This is a shame, because there are tremendously important conversations to be had about how we reconcile the seeming solitudes of breastfeeding advocacy and choice advocacy. There are important conversations to be had about what a ethical culture of formula advertising should look like, given that there is, as WHO itself acknowledges, a legitimate market for formula. There are important conversations to be had about whether a mom who uses formula can be a breastfeeding advocate, and about whether a breastfeeding advocate can allow space for discourse about formula that does not demonize it. There are important conversations to be had about respecting each others’ choices as mothers – meaningfully respecting these choices, and not just paying lip service to them.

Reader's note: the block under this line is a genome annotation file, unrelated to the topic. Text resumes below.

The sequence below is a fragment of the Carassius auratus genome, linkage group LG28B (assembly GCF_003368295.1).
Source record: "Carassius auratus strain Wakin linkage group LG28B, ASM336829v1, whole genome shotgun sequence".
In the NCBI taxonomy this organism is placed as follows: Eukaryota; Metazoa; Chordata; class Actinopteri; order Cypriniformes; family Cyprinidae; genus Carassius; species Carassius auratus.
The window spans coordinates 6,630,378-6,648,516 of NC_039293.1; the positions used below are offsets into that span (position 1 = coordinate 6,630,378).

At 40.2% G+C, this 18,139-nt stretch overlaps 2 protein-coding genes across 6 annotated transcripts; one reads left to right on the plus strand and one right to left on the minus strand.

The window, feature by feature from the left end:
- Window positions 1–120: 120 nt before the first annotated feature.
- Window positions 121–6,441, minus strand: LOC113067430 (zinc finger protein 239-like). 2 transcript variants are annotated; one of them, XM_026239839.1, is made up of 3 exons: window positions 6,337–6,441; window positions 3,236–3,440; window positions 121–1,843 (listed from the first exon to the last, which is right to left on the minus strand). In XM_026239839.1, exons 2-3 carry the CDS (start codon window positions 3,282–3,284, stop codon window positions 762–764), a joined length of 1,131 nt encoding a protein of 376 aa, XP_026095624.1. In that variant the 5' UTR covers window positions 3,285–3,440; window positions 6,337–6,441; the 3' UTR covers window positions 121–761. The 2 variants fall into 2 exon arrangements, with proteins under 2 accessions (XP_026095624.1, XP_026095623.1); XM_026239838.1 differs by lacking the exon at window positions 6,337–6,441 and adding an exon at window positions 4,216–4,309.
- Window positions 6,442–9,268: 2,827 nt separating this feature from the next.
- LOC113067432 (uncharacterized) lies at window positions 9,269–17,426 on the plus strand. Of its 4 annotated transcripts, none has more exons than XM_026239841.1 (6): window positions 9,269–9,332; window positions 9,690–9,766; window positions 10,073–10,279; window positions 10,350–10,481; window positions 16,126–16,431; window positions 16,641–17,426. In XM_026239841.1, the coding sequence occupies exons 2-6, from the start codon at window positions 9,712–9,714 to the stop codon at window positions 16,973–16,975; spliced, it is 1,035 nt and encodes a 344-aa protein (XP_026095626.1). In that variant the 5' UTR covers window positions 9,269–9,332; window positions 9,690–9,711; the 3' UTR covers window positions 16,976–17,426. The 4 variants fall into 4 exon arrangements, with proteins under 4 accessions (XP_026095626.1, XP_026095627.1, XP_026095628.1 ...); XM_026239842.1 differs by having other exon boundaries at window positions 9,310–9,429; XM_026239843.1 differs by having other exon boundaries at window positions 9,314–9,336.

We’ve fought hard for these choices. We’ve fought hard to have public conversations about these choices and how we live them. Let’s not lose this ground.
Thanks all – yes, all – for the fascinating conversation. I’m closing comments now, because I simply don’t have the bandwidth to continue to participate in the discussion. We’ll continue to draw from the input and feedback in the discussion as we move forward, and believe me when I say that we appreciate everyone’s engagement here.
Update: a note from Rufus Griscom, Babble’s CEO: